Reason I mentioned it was because in some circles there was a prevailing view that the housing market would be screwed for ever more (not least in the Guardian, surprise!), but in the event the world didn't exactly end. More recently prime central London got nobbled by tax changes impacting the premium end of the market.
Old biblical thingie...........
"This too will pass"
I too think this is fundamentally correct & the govt has always been in bed with the banks, but it will take time, it wont be this year, or next year, it may be 10 for property rises in many places, it will depend on many things, but they will find a way to make more even if housing in Syd and or Mel stalls for that long.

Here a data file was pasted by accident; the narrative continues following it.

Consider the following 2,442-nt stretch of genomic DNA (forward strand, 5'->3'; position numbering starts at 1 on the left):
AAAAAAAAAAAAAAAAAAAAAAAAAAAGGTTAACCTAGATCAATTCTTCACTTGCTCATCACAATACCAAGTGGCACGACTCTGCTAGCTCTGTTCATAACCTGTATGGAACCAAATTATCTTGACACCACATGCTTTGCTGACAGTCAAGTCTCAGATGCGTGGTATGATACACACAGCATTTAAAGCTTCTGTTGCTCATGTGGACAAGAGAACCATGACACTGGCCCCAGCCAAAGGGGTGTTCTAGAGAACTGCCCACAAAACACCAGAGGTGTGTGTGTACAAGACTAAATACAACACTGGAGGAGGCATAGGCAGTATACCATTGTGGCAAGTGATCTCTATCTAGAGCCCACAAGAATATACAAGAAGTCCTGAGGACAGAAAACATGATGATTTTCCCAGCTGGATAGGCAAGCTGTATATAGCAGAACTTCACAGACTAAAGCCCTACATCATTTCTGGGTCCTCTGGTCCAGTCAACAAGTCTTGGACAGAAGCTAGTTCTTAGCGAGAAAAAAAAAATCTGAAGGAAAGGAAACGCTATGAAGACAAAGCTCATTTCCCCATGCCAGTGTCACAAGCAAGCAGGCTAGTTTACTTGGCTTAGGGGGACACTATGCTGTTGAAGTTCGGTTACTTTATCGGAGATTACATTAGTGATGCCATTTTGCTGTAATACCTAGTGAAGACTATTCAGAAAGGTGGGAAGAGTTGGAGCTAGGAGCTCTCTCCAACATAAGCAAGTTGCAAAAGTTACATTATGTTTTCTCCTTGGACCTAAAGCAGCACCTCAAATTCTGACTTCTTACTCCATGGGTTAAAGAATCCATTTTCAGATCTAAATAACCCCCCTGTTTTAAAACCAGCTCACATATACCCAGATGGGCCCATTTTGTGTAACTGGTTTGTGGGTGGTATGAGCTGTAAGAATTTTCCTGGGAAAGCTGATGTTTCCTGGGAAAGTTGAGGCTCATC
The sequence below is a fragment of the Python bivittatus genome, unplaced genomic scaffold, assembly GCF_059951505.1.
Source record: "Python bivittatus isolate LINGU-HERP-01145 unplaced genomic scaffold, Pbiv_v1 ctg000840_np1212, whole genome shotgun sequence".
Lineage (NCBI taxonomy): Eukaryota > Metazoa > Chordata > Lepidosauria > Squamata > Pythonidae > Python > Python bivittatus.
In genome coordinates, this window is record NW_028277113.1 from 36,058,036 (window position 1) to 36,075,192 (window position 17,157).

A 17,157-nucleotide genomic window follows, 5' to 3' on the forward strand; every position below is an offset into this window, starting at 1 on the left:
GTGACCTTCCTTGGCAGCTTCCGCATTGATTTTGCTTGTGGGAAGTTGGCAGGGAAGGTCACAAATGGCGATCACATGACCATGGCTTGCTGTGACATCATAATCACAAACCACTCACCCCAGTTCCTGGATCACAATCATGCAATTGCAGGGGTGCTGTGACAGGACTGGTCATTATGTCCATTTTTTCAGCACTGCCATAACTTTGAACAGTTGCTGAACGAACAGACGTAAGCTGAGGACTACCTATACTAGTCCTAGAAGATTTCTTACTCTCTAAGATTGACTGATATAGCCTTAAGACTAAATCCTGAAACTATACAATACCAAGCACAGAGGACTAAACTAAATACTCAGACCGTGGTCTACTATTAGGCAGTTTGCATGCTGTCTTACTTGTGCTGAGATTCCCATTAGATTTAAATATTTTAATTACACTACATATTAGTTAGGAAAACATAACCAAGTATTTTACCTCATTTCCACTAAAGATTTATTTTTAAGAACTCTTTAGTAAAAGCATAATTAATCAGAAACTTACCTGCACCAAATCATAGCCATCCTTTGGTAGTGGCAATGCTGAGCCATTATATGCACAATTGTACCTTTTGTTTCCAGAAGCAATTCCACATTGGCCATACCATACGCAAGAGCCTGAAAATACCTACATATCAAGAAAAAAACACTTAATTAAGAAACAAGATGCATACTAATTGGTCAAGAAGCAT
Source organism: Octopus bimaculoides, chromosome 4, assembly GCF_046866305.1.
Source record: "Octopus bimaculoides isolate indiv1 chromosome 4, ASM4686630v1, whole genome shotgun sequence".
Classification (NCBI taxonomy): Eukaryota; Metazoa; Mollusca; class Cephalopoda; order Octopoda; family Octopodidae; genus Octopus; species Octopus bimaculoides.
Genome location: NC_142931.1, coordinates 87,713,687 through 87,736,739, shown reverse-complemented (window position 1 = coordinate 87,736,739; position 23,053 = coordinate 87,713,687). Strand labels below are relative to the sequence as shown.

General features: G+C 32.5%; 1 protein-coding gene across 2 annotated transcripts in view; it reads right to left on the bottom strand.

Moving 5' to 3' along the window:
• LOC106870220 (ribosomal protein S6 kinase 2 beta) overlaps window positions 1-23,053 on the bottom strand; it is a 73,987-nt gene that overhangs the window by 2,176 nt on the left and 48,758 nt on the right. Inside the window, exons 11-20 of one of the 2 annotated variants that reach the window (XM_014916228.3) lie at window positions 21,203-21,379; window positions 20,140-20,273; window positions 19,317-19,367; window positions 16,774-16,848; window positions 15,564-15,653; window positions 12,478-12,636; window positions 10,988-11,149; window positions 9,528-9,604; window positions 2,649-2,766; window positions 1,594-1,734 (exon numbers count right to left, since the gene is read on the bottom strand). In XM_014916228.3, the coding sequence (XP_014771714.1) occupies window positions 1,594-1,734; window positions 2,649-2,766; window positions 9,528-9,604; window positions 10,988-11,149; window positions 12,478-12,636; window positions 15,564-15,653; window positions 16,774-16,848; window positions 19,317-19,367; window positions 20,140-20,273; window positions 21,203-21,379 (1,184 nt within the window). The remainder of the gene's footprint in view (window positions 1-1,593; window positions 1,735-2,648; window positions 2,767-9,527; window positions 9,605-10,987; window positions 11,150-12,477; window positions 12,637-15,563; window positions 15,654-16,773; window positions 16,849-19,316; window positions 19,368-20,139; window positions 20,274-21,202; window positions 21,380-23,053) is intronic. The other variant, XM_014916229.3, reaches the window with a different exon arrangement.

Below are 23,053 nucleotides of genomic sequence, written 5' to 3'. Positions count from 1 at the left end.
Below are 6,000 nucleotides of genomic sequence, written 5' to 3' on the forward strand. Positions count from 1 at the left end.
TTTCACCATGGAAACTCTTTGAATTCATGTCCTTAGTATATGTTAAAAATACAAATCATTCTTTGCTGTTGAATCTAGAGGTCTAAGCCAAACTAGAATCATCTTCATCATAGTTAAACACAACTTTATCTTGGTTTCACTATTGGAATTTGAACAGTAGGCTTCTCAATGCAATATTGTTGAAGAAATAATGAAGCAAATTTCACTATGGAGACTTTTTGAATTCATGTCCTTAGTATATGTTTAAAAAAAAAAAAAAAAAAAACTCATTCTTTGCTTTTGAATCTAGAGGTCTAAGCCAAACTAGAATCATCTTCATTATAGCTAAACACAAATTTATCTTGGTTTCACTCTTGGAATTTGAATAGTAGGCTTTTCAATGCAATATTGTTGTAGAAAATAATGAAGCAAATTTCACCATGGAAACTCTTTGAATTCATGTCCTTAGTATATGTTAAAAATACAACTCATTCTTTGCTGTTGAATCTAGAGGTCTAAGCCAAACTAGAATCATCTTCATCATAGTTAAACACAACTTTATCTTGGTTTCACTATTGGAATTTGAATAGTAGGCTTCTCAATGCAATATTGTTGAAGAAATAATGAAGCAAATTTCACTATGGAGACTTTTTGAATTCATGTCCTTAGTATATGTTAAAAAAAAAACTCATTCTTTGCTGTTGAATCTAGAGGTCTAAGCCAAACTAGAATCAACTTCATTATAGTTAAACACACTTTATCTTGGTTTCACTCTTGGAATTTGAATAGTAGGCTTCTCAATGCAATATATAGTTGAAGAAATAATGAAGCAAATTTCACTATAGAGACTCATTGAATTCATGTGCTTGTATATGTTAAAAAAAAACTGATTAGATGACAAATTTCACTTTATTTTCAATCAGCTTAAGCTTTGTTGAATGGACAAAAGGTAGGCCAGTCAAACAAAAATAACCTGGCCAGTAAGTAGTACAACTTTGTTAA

Spot on Gockie. Its not just about margins and fees, but also about leveraging capital. Indeed the banks could be considered the ultimate property investors! In the most basic of terms, the bank needs to hold 100% of your credit card limit in cash, but only 10% of your home loan.
Banks not lending money is like a mechanic with no tools or workshop, worthless.
As much as we like to believe that investors are not getting loans - its still chugging along. I know fellow investors still getting loans although a little more complicated.
Banks/financial institutions rely heavily on home loans (investor and OO) for a lot of their profit. This is their bread and butter.
Saying banks are not lending to investors as a blanket statement is just naive and untrue. Sure its slowed down and I think we needed it to slow as well but its not halted - far from it.
Yep.....in an alternative universe Sydney is marching ahead with large gains and investor loans are business as usual.....
The rest of us know what it is like here compared too years prior.
I'm not saying home loans are not important, I'm saying the statement "banks can't be profitable without (new) home loans" is too bold.